To serve Canadians post-pandemic, Canada’s airports need a recovery plan

General

Daniel-Robert Gooch, President of the Canadian Airports Council (CAC), addresses the current state of the Canadian aviation industry and asserts the crucial need for both financial and regulatory support from the government to drive the recovery of the sector.
One of the unintended consequences of the COVID-19 pandemic is a chronic case of whiplash as Canada’s aviation community tries to adapt in real time to fast-changing circumstances. The good news is that we are not where we were at the start of 2021. On 13 April 2021, the federal government announced a financial support package for our largest carrier, Air Canada, that includes up to $5.4 billion in low interest loans and a $500 million equity stake. In exchange, Air Canada agreed to reinstate or provide interline agreements for 20 regional airports that had seen their service suspended in the past year and to refund ‘non-refundable’ tickets. Similar packages for other carriers are expected to follow shortly.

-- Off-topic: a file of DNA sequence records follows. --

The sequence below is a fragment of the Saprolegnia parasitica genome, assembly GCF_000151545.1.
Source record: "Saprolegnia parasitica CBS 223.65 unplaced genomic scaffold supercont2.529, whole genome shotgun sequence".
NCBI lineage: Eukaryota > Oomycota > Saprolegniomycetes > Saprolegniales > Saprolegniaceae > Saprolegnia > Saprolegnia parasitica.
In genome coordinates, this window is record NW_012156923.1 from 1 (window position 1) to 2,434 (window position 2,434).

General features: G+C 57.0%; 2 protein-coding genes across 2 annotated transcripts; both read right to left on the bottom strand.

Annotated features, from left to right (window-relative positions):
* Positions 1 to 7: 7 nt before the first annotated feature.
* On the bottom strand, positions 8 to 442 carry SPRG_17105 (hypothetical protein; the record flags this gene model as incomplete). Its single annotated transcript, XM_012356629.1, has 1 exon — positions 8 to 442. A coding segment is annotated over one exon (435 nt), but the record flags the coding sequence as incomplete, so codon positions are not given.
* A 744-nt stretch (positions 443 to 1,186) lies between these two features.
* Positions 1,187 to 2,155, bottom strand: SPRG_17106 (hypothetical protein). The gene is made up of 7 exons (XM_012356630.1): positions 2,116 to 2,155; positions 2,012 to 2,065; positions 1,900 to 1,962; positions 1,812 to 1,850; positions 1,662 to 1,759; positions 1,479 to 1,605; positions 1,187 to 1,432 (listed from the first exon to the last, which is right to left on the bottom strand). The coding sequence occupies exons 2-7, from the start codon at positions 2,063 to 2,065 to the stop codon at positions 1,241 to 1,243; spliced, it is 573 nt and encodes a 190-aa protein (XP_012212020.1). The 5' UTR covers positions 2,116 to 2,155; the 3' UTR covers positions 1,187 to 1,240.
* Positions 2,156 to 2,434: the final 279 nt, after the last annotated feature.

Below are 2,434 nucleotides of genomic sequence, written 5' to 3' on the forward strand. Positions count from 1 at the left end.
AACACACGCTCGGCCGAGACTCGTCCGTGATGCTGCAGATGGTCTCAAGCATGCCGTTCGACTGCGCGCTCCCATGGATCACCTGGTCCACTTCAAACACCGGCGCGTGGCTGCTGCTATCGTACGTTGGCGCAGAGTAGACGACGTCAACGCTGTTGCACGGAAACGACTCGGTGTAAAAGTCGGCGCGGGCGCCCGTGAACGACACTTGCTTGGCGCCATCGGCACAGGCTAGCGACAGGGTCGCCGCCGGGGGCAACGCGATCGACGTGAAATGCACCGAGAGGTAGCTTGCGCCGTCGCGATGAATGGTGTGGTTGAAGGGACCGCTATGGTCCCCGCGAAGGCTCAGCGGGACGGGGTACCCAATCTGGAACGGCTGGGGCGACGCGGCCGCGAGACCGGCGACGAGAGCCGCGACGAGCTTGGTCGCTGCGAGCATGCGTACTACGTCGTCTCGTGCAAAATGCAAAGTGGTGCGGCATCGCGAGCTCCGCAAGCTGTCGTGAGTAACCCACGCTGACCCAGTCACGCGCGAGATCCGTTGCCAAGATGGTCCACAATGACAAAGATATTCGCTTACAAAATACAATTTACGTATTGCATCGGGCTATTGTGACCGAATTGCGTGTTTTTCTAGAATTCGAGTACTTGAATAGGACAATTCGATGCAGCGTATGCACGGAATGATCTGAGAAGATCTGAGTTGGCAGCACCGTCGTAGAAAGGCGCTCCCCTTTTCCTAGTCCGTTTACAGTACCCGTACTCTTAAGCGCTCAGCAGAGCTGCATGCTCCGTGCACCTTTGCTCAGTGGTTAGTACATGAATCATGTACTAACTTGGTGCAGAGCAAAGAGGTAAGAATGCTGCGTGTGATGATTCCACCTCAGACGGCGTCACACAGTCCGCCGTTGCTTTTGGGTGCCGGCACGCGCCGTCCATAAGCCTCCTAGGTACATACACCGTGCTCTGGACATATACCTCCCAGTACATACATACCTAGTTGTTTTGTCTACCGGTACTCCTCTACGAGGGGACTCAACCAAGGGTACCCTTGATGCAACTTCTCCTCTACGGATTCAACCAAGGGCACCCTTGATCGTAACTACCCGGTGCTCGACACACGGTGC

There are other positive signs as well, as airlines look to ramp up domestic and international service as early as summer 2021 and small airports and communities have access to new federal funding to reinstate routes.
But these, and other recently announced measures, face serious headwinds: a slower-than-anticipated vaccine roll out and an increase in the number of virus variants in the populations have amplified people’s uncertainty about travelling, stalling any short term recovery.

 

Source: Civil Aviation Authority – Qatar